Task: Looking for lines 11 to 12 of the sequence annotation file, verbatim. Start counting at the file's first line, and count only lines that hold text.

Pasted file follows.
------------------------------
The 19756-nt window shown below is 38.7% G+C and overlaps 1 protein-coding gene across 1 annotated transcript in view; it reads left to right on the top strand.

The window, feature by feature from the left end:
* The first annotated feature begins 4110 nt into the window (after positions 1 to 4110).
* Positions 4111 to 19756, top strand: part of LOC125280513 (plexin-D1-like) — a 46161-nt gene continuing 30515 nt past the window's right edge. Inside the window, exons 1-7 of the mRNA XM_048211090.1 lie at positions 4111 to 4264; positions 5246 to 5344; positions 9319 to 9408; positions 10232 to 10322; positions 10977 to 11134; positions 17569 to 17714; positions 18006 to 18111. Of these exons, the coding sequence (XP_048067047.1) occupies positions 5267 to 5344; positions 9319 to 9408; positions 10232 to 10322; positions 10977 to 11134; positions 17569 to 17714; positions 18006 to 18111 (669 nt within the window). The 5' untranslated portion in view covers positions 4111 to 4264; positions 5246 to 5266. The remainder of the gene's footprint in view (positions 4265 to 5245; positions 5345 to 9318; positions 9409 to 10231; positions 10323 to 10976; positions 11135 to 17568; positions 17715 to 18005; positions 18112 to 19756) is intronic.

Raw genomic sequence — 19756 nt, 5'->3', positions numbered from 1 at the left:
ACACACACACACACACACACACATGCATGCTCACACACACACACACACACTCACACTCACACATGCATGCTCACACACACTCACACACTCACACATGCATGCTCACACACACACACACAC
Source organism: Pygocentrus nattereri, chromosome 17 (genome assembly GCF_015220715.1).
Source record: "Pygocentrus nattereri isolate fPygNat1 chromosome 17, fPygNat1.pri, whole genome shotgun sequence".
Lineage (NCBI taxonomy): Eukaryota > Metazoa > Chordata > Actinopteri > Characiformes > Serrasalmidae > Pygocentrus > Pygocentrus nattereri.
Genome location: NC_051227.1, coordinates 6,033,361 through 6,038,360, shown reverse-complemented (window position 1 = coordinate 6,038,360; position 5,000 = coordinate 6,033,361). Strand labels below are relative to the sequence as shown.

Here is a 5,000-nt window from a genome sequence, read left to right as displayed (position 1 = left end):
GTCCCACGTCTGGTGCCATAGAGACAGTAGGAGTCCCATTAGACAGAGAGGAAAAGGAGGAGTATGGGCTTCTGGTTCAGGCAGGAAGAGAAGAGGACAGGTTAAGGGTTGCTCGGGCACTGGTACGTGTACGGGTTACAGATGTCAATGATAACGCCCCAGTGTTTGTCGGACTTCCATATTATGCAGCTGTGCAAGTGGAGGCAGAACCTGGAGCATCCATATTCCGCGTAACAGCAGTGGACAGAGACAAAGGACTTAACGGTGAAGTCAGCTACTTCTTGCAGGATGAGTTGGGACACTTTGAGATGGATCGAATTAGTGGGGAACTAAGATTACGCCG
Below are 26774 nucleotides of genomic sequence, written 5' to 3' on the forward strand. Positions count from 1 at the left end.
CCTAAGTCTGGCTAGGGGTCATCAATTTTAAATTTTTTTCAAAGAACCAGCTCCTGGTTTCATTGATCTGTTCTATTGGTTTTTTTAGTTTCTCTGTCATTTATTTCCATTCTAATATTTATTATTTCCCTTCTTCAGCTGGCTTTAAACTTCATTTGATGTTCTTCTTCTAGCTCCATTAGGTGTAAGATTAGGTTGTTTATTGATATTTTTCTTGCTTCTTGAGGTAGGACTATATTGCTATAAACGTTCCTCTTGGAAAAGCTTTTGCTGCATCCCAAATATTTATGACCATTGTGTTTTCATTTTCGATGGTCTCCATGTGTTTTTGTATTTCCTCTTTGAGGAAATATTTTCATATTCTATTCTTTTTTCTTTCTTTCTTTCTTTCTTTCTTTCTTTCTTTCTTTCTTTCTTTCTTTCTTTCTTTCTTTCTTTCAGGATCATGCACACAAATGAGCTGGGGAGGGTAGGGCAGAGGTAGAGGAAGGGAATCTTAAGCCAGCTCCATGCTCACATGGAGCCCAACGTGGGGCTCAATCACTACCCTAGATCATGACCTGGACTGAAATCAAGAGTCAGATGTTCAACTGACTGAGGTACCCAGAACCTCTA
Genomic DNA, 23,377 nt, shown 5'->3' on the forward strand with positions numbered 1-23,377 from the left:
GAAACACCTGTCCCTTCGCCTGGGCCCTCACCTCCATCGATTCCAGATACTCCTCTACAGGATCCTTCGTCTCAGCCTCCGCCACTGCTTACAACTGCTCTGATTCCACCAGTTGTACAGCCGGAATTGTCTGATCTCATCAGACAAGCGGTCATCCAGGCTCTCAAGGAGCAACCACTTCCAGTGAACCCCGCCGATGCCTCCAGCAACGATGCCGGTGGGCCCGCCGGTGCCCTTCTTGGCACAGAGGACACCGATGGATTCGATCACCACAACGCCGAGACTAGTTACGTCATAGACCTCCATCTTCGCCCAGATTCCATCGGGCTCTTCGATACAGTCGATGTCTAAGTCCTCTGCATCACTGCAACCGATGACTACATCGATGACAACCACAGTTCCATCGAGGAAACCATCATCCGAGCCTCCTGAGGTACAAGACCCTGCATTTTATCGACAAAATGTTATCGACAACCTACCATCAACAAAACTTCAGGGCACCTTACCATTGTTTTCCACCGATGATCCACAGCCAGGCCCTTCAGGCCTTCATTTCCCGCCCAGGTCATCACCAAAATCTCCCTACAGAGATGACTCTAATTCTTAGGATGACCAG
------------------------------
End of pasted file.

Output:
Here is a 5,000-nt window from a genome sequence, read left to right as displayed (position 1 = left end):
GTCCCACGTCTGGTGCCATAGAGACAGTAGGAGTCCCATTAGACAGAGAGGAAAAGGAGGAGTATGGGCTTCTGGTTCAGGCAGGAAGAGAAGAGGACAGGTTAAGGGTTGCTCGGGCACTGGTACGTGTACGGGTTACAGATGTCAATGATAACGCCCCAGTGTTTGTCGGACTTCCATATTATGCAGCTGTGCAAGTGGAGGCAGAACCTGGAGCATCCATATTCCGCGTAACAGCAGTGGACAGAGACAAAGGACTTAACGGTGAAGTCAGCTACTTCTTGCAGGATGAGTTGGGACACTTTGAGATGGATCGAATTAGTGGGGAACTAAGATTACGCCG